It isn't Chorus's fault that RSP's (one in particular) haven't got their act together with a VoIP offering. It is a extremely complicated thing for them to achieve but they have had many years now to sort it out since the first broadband over fibre subdivision went live and they failed to produce a VoIP product then.

Conclusion, bite the bullet and trench it in. Looks heaps tidier at the end of the day too.

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  Reply # 827721 29-May-2013 13:52
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While I would have been happier with a 'you know you are so right answer or some interesting back door way to get the aerial option, I appreciate your response :). I was hoping someone would say 'I am on the 100/50 plan with 150GB and they installed for free!'  

AS an additional question, as I use quite a bit of bandwidth primarily through the US is there a better ISP to go with for lower ping rates?  This relates to the above from the standpoint of changing providers.  If Telecom is the best option for lower ping rates vs say Snap I'll stay with Telecom and bite the bullet.

Thanks again!

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  Reply # 827860 29-May-2013 16:42
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hamstring: Howdy Forum!

I was wondering if there is any more information on this.  Fibre has just become available on our street with the same issues as illustrated by the OP.  I can have fibre with Telecom if I am willing to dig a trench on my property and have Telecom underground my copper line.


Welcome to GZ! So are you willing to dig a trench for them?




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  Reply # 827893 29-May-2013 17:27
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Great question. I guess it really comes down to the performance of the different offerings.  If I can switch to another ISP, receive the same performance or better, and not have to pay an additional cost for the install then Telecom has lost another customer.  If not then I'll get out the shovel ;).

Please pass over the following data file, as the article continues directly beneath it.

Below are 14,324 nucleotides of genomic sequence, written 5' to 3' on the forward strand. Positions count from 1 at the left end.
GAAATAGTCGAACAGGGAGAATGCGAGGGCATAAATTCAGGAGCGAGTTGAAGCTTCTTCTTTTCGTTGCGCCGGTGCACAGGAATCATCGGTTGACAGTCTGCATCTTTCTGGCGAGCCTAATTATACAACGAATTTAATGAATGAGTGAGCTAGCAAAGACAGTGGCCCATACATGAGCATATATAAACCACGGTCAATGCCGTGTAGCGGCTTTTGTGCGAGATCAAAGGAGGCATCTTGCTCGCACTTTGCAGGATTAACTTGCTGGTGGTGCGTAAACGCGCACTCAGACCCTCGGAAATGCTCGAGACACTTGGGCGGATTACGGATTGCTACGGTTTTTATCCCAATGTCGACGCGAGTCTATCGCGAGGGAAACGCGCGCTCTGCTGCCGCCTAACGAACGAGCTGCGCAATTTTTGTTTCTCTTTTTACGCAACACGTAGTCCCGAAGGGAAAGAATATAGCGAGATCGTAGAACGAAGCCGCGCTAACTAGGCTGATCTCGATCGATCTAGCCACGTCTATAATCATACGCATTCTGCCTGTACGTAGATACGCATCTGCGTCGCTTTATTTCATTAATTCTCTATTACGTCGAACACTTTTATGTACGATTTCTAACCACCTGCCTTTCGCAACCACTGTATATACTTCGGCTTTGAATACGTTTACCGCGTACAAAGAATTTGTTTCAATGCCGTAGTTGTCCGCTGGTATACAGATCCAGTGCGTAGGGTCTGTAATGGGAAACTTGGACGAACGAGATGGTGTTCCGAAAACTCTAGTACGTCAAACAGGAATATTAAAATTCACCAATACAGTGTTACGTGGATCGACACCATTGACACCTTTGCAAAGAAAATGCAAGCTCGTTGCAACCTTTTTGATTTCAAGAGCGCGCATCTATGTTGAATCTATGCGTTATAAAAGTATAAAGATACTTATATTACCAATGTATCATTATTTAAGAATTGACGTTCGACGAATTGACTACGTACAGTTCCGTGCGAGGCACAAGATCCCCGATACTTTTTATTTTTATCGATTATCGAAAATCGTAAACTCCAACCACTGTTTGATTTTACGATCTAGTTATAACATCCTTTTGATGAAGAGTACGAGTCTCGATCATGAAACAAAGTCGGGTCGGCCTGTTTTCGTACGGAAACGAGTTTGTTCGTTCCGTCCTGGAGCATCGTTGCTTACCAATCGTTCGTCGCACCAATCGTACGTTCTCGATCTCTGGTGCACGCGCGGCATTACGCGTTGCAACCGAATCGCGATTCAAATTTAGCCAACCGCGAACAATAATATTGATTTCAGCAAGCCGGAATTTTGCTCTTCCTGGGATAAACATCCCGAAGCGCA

I do find the situation a bit insane from a commercial perspective.  Barring other confounding factors I see this as an opportunity for Telecom to lose a 'few' customers. And the ones they lose will be top of the food chain internet consumers. But perhaps that isn't where the profit is and they just don't care.

A combined fibre/copper line seems to be the best commercial solution from this side of the monitor. Again I may be missing some of the financial aspects.  But then again I'm not concerned about Telecom's finances, just my own.

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  Reply # 829173 1-Jun-2013 13:43
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Ok it has been confirmed to me that no matter what company orders the install, if they run an aerial cable to the house they have to take one down.  No adding extra aerial cabling.  So Telecom won't do aerials because they dont have a VOIP product to run through the fibre so they need the copper and the fibre.  I talked to some techs doing an install for Orcon up the road to get clarification.  

At this time I have decided against running a trench as any where I put one could be in the way of future renovation plans and would have to be redone.  Now I need to decide on a new ISP.

Thank you to all of you who have contributed to the information above.